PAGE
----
This past week I electronically sat down for an interview with Brandeis’ Hillel President Jessica Goldberg ’13! We covered how she became pres, what plans she has for Hillel, and the level of inclusiveness she sees Hillel as offering. Unfortunately, we didn’t get into Judaism’s biggest questions: Who Killed Tupac?
A handful of Brandeis students contributed questions, so if you like what you read, take part in this series by submitting questions for Brandeis Dems President, Jake Weiner ’13!
Oh I Just Can’t Wait To Be King!
IMP: So Jess, how do you feel about being Brandeis’ new Hillel President?
JG: I’m really excited about it! I definitely never expected to be in this position – I’ve always had my eye on Hillel Education Coordinator – but a couple of people wanted that one, so I guess this will do.
IMP: Were you already officially inaugurated? If so, what was that like?
JG: Yes. I was inaugurated on May 6th after Shabbat dinner in Sherman Function Hall. The ceremony began with speeches by Executive Director Larry Sternberg, Associate Director Cindy Spungin, three wonderful senior speakers, and outgoing President Andrea Wexler ’11. Then Andrea conducted a ceremony in which each of last year’s Board members inaugurated his or her counterpart, and finally I gave a speech. It was a fun yet poignant evening!
Where’s Hillel Going?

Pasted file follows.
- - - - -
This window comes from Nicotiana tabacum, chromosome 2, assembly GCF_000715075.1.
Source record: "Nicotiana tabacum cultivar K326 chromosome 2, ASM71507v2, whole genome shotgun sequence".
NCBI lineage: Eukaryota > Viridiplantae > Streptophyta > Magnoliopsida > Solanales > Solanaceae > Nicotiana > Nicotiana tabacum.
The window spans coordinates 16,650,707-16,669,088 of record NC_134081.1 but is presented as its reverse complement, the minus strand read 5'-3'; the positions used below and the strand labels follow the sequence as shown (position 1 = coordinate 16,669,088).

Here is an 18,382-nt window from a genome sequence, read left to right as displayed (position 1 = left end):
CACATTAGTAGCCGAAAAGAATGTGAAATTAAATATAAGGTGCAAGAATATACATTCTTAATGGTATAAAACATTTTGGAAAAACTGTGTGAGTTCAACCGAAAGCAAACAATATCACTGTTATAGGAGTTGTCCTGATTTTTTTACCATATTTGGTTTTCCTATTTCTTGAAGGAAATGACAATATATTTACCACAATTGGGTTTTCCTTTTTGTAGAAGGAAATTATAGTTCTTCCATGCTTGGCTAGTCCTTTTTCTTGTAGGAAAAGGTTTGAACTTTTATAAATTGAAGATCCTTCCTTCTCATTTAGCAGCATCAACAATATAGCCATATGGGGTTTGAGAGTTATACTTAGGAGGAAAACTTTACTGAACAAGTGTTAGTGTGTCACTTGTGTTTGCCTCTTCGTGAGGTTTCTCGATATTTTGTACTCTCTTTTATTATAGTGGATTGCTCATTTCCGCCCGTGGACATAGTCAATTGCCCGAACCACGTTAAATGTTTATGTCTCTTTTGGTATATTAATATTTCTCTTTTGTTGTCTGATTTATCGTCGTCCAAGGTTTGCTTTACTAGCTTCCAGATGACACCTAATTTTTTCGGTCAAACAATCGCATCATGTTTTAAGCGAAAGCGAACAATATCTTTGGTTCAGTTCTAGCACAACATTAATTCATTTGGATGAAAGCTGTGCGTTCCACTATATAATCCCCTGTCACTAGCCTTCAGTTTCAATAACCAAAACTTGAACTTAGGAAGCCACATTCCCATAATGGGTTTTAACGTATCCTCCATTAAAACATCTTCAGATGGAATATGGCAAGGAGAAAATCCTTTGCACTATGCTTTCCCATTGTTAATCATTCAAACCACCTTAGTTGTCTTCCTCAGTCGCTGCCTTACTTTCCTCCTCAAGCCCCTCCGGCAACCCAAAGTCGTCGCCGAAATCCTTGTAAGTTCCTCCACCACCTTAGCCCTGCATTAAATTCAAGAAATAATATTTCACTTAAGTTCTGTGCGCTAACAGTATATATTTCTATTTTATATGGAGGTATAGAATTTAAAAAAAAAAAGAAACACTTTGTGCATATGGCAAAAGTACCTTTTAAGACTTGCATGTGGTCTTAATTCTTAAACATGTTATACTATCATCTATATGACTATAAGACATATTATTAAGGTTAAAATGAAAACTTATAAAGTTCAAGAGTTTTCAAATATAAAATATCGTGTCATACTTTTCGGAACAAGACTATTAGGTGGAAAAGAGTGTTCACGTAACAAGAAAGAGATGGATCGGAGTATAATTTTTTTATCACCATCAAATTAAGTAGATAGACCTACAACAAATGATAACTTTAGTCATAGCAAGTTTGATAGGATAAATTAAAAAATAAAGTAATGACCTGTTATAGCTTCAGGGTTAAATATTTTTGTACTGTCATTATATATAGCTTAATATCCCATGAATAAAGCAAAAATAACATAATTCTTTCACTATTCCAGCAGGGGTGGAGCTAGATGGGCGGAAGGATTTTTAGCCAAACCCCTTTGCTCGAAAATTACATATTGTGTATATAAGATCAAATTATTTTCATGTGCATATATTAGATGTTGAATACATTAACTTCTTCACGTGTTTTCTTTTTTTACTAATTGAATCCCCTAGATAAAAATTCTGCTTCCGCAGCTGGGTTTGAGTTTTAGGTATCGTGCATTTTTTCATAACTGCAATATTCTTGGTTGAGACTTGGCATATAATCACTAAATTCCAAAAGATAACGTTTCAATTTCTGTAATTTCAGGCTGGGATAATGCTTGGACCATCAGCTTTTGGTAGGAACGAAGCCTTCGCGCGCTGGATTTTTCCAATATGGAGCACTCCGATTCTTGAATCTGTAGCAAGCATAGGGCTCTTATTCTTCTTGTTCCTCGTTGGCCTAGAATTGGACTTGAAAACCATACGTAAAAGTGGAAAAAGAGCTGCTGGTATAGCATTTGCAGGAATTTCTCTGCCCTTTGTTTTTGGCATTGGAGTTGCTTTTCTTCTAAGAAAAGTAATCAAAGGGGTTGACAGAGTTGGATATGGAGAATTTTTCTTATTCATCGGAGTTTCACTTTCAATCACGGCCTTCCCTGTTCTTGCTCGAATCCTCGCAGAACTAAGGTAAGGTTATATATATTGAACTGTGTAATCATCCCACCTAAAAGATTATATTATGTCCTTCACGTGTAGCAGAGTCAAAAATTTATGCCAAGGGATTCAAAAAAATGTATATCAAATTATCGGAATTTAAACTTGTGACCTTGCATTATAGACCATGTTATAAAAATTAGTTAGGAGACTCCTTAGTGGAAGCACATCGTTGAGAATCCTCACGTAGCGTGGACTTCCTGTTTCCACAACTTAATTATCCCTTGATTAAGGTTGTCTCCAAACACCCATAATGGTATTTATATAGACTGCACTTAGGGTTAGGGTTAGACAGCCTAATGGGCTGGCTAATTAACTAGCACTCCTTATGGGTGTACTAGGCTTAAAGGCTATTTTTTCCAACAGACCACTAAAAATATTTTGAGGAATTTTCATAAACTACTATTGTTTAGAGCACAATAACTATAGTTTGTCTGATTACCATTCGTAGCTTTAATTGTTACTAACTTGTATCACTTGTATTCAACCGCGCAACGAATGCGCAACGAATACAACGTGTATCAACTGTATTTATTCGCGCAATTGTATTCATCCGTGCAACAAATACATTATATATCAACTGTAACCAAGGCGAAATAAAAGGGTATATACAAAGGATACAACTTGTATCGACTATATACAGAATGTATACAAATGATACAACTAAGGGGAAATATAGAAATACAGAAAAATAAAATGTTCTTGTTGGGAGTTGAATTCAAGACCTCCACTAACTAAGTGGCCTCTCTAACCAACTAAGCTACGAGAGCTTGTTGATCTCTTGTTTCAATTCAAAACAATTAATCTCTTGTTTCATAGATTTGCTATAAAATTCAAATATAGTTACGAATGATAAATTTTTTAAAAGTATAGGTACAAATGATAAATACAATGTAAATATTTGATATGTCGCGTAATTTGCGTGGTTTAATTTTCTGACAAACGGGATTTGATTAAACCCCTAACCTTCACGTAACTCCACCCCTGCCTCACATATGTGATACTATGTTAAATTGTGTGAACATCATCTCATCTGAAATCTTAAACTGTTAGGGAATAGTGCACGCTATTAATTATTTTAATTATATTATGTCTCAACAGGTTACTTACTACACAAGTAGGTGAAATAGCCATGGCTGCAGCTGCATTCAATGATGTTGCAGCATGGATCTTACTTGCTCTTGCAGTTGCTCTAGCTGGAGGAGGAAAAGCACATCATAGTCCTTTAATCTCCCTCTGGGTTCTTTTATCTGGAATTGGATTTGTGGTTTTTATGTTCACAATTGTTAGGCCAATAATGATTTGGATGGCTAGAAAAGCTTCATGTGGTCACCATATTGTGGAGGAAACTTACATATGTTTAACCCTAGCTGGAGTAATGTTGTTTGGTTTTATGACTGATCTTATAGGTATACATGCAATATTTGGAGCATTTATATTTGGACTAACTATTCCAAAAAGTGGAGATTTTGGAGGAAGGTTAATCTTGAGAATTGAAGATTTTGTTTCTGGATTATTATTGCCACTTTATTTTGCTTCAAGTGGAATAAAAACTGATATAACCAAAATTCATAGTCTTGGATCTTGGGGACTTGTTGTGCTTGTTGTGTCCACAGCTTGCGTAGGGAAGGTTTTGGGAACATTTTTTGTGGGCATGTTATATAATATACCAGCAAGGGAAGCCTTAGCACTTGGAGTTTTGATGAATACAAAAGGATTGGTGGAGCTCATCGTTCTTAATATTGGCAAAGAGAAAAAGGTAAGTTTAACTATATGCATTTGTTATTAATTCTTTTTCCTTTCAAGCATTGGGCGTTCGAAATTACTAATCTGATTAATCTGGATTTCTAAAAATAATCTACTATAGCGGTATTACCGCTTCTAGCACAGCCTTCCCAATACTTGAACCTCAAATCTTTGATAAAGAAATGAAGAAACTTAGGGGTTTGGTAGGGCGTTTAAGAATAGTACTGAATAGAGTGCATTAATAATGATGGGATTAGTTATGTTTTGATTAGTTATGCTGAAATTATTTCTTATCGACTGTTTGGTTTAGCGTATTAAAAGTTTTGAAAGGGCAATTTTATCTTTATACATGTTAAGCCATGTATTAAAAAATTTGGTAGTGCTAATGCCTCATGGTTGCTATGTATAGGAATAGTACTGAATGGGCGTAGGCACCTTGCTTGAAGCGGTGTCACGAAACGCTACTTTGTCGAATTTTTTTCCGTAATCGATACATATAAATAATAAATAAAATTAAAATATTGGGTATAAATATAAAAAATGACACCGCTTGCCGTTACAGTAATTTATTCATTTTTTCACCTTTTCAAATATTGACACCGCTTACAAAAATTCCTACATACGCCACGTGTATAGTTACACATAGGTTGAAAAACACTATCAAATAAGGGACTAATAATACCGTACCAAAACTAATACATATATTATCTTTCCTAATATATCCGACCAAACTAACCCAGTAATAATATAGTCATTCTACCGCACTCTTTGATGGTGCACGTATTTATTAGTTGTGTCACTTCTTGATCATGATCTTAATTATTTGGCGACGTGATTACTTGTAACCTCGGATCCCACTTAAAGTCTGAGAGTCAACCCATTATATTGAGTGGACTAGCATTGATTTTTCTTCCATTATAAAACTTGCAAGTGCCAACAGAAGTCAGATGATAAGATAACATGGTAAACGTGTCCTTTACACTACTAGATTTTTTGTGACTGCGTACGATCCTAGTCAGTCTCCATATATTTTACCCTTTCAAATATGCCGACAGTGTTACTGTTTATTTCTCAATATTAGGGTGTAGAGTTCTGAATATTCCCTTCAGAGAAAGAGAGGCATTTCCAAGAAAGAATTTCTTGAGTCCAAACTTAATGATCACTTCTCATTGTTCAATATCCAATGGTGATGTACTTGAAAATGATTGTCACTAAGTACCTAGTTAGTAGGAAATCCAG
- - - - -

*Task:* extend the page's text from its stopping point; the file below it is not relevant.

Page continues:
IMP: What are some of your plans for Hillel for the upcoming year?
JG: I actually have a lot of specific plans, as do the nine other Hillel Board members. However, some of my overarching goals include fostering greater Hillel unity (and making it a stronger community); incorporating the voices of non-Board members into our plans; forming close relationships with each member group; making the Hillel Board and Staff more accessible; and celebrating our pluralism through greater intra-Hillel collaboration and dialogue.
IMP: Are there certain social events and areas of social justice/activism you are hoping to focus on?
JG: Dillon Ang is the new Tzedek/Social Action Coordinator, and while I hope that he and his minyan counterparts will address many areas of social justice, a huge focus for us has always been and will continue to be hunger and homelessness awareness. I’m hoping that this year we will reunite with the different activist organizations we’ve worked with in the past for various projects, and I’m also interested in starting an annual “Tzedek Shabbaton.” In terms of social events, besides beloved traditions like the Latke-Hamantaschen Debate and the Purim Party, I hear Social Events Coordinator Danny Reisner is planning two dances (another Bar Mitzvah party and a more formal one).
Hillel’s Presence on Campus